Dostarlimab Extends PFS and Elicits Better Responses vs Pembrolizumab in NSCLC


Frontline treatment with dostarlimab and chemotherapy reduced the risk of disease progression and led to better objective response rates and progression-free survival vs pembrolizumab in patients with metastatic non-squamous non–small cell lung cancer.

Solange Peters, MD, PhD

Solange Peters, MD, PhD

Dostarlimab (Jemperli) plus chemotherapy achieved a positive confirmed objective response rate (ORR) and median progression-free survival (mPFS) vs pembrolizumab (Keytruda) and chemotherapy as a first-line treatment for patients with metastatic non-squamous non–small cell lung cancer (NSCLC), according to findings from the phase 2 PERLA trial (NCT04581824).1

Patients treated with the dostarlimab combination elicited a confirmed ORR of 46% vs 37% with the pembrolizumab combination. For the key secondary end point of mPFS, rates were 8.8 months with dostarlimab and 6.7 with pembrolizumab.

“Understanding the role of immuno-oncology treatments in the NSCLC patient population is a significant goal we’re committed to in the oncology community. Despite advancements in treatment options, unmet need persists for health care providers and their patients. The data results presented at [the European Society for Medical Oncology [ESMO] Immuno-Oncology Congress 2022] add to the body of evidence of immuno-oncology agents such as dostarlimab and enhance our knowledge in this important area of research,” said Solange Peters, MD, PhD, professor and chair of medical oncology at the University Hospital of Lausanne, Switzerland, and ESMO president, in the press release.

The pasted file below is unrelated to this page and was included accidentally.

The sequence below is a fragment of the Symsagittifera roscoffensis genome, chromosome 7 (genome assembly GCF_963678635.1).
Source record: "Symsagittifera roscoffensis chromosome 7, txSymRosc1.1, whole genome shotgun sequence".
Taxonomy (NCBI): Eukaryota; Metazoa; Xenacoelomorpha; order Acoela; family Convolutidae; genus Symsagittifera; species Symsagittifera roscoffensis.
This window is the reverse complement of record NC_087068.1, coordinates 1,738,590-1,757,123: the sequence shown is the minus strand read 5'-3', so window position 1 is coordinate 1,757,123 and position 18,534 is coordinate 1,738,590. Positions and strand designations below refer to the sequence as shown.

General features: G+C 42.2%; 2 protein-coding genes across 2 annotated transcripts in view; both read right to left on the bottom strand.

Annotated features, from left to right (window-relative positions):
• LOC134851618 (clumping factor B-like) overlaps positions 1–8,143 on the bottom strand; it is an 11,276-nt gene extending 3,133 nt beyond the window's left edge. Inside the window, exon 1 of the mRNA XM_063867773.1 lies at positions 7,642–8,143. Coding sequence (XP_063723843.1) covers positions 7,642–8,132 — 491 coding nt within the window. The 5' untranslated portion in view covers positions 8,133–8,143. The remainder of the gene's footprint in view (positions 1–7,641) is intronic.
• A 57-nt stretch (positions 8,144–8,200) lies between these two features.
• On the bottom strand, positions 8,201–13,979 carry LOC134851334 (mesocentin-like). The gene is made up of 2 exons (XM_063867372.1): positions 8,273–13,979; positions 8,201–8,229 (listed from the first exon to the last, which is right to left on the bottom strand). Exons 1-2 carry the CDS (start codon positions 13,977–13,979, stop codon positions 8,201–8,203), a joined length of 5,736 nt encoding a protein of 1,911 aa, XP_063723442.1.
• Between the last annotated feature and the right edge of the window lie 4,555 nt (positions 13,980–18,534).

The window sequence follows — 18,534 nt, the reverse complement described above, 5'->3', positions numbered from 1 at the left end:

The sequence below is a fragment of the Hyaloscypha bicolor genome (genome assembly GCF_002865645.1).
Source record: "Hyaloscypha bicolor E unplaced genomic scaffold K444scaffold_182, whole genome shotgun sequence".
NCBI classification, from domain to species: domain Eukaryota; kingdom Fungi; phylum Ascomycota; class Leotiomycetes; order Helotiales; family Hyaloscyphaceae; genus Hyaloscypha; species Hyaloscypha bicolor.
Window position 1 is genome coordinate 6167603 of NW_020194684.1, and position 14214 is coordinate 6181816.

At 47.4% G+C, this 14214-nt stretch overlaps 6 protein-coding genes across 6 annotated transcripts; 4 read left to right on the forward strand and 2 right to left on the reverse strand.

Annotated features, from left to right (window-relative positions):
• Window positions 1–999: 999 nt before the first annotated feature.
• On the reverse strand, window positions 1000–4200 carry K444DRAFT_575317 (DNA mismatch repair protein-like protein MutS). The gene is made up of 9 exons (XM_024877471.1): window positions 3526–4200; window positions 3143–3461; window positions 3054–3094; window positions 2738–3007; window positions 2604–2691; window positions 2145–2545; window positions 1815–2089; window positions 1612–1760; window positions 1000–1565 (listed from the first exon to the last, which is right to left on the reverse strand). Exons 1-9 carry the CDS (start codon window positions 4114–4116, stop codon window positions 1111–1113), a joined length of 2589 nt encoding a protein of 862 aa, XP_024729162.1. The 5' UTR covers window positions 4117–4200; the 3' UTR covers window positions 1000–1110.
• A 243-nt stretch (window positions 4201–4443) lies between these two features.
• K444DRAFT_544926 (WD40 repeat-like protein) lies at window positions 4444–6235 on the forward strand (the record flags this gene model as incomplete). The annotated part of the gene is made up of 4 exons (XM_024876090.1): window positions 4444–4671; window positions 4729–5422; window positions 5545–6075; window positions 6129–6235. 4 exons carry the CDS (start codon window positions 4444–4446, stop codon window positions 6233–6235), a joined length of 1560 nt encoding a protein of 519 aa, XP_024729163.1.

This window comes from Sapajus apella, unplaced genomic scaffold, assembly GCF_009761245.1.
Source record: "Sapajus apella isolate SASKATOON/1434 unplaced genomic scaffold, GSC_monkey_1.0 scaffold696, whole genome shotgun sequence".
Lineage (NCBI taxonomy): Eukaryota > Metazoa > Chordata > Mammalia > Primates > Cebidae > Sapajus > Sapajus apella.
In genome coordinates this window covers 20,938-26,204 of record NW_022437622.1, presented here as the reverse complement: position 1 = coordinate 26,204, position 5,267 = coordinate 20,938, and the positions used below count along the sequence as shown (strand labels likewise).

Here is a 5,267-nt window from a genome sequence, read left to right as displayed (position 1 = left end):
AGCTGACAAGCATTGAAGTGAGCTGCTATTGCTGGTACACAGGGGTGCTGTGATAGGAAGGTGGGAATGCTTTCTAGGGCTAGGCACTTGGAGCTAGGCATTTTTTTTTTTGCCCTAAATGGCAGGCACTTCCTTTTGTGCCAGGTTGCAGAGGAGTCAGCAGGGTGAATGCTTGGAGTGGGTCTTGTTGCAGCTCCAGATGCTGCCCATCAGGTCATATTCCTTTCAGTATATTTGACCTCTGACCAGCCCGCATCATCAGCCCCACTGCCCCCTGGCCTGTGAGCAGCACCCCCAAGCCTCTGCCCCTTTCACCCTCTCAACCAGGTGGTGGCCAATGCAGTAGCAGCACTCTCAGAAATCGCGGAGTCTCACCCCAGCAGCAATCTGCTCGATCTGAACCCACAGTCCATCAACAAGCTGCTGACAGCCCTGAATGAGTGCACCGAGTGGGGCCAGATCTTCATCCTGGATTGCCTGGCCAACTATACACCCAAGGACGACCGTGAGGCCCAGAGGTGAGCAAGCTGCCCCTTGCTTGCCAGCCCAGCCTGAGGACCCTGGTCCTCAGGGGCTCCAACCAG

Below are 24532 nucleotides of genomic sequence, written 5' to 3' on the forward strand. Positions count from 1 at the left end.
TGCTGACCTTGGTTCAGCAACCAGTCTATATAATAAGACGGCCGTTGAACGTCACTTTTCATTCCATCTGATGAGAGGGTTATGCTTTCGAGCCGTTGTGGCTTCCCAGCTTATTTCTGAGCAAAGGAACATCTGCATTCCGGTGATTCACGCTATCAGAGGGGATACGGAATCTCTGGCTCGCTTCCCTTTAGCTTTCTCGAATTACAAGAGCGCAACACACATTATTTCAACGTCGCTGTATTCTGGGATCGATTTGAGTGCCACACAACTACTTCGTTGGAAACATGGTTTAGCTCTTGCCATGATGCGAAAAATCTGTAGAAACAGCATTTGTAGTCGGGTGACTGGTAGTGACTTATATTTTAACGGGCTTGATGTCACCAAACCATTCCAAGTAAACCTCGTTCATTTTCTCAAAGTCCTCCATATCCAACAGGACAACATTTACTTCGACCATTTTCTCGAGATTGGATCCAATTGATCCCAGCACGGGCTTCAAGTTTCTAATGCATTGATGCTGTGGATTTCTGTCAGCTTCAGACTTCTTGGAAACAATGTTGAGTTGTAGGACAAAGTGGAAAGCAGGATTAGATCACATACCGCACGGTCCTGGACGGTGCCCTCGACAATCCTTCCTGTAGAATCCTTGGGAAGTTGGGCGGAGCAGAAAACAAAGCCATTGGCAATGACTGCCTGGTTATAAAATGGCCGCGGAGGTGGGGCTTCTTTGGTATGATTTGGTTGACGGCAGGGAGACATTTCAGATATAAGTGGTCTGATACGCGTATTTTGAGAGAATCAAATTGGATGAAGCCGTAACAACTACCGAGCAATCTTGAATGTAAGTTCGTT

The randomized, double-blind, phase 2 PERLA trial enrolled 243 patients, making it the largest global head-to-head trial of PD-1 inhibitors in this patient population. Investigators evaluated the efficacy and safety of the combination of dostarlimab and chemotherapy vs pembrolizumab plus chemotherapy in patients with metastatic non-squamous NSCLC.2

Those enrolled did not have a known sensitizing EGFR, ALK, ROS-1, or BRAF V600E mutation or other genomic aberration for which an approved targeted therapy is available. Patients must have had measurable disease presenting with at least 1 measurable lesion RECIST v1.1 as determined by the local site Investigator/radiology assessment, documented PD-L1 status, an ECOG performance status score of 0 or 1, a life expectancy of at least 3 months, adequate organ function, and had recovered to grade 1 or less from any prior treatment-related toxicities at the time of randomization.

The primary end point of the trial was ORR with secondary end points including investigator-assessed PFS, overall survival, and safety.

In the experimental arm, patients were given dostarlimab at 500 mg on day 1 of every 21-day cycle followed by pemetrexed, and cisplatin or carboplatin on cycles 1 to 4 only. Patients in the active comparator arm were administered pembrolizumab on day 1 of every 21-day cycle followed by pemetrexed, and then followed by cisplatin or carboplatin on cycles 1 to 4 as well.